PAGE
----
Associations among Field Dependence-Independence, Sports Participation, and Physical Activity Level among School Children

By Liu, Wenhao; Chepyator-Thomson, Jepkorir Rose | Journal of Sport Behavior, June 2008 | Go to article overview

Associations among Field Dependence-Independence, Sports Participation, and Physical Activity Level among School Children


Liu, Wenhao, Chepyator-Thomson, Jepkorir Rose, Journal of Sport Behavior


Field dependence-independence (FDI), simply put, is the tendency to rely on external frames (given situations and significant or authoritative others) or internal frames (oneself and one's own body) for one's information processing and behavior. Those who are likely to rely on external referents, or "fields", as guides in information processing are field-dependent (FD) individuals. They are more interpersonally oriented and more able to get along with others, but function less autonomously and seem likely to adhere to the field. On the other side of the continuum are those who have the tendency to use internal frames, including body information such as kinesthetic feedback and proprioceptive awareness, for their information processing and are classified as field-independent (FI) individuals. They are more autonomous in decision-making and behaviors, have a more articulated body concept, and are more sensitive to body information (Witkin & Goodenough, 1977, 1981).

The originally operational definition of FDI is the Rod-and-Frame Test with which the extent to use body information or be influenced by "field" is examined (Witkin et al., 1954). The test requires the test taker to adjust a tilted rod, which is in the middle of a tilted square frame, to a physically vertical position without a correct reference of verticality. Those who tend to use internal frames for information processing (FI individuals) rely more on the sense of verticality in their body and can adjust the tilted rod autonomously to a relatively vertical position, ignoring the disturbance of the tilted square frame. Those who tend to use external frames for information processing (FD individuals) are usually influenced by the tilted square frame and hesitant in adjustment, resulting in a relatively big deviation from the verticality in the rod adjustment. Thus, people with smaller deviations from the verticality in the rod adjustment are defined as FI individuals and those with bigger deviations as FD individuals (Witkin et al., 1954).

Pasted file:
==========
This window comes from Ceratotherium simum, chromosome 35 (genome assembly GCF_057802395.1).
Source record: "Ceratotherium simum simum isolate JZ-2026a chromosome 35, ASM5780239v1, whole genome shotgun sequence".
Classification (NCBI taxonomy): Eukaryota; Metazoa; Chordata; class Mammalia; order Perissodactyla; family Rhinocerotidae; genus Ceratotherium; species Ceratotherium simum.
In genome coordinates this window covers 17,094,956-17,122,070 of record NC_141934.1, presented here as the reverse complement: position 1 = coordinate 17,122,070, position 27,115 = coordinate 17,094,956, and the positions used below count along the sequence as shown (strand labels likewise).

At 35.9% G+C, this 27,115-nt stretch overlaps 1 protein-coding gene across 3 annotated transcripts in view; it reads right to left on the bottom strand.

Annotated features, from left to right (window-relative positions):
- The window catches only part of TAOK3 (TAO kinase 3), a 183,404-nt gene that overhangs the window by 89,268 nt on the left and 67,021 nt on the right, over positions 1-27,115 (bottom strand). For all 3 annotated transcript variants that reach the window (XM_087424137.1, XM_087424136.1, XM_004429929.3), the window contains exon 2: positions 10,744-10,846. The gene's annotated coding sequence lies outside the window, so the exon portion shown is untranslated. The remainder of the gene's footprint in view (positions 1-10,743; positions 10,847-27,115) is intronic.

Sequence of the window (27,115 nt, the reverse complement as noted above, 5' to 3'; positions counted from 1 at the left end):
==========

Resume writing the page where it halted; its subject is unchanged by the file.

Because sport engagement also demands the accurate sensing of body information for adjusting body and limb positions and requires autonomy in decision-making in the fast movement, the possible meaningfulness of FDI in sports selection and sport performance was raised by some researchers in early 1970s (Kane, 1972; Meek & Skubic, 1971). That is, relatively FI individuals, who would tend to use internal frames for information processing, might have some preference in sport selection and advantage in sport performance. Since then many studies have been triggered investigating the associations of FDI in sport-related settings.

FDI and Sports Selection

The relationship of FDI to sports selection has been a research area and most researchers have tried to testify that field independence is in favor of the athletes in closed-skill sports rather than those in open-skill sports. Closed-skill sports occur in predictable and stable environments in which no body can directly disturb the athlete's performance. The athletes in these sports perform based primarily on their own sense of internal receptors or proprioceptors (body information). The examples of these sports are swimming and gymnastics. Open-skill sports take place in unpredictable and changeable (open) situations in which the opponents can directly disturb the athlete's performance. The athletes in these sports perform according largely to a moment-to-moment changeable environment. The examples of these sports are various ball games.

Given the contrasting information processing required (using internal frames versus using external frames) in the performance in closed- and open-skill sports, Kane (1972) argued that field independence could be an advantage for athletes in closed-skill sports, which have a higher requirement in using internal (body) information. This argument has received continuous support in many studies demonstrating that the athletes in closed-skill sports are more FI than those in open-skill sports.

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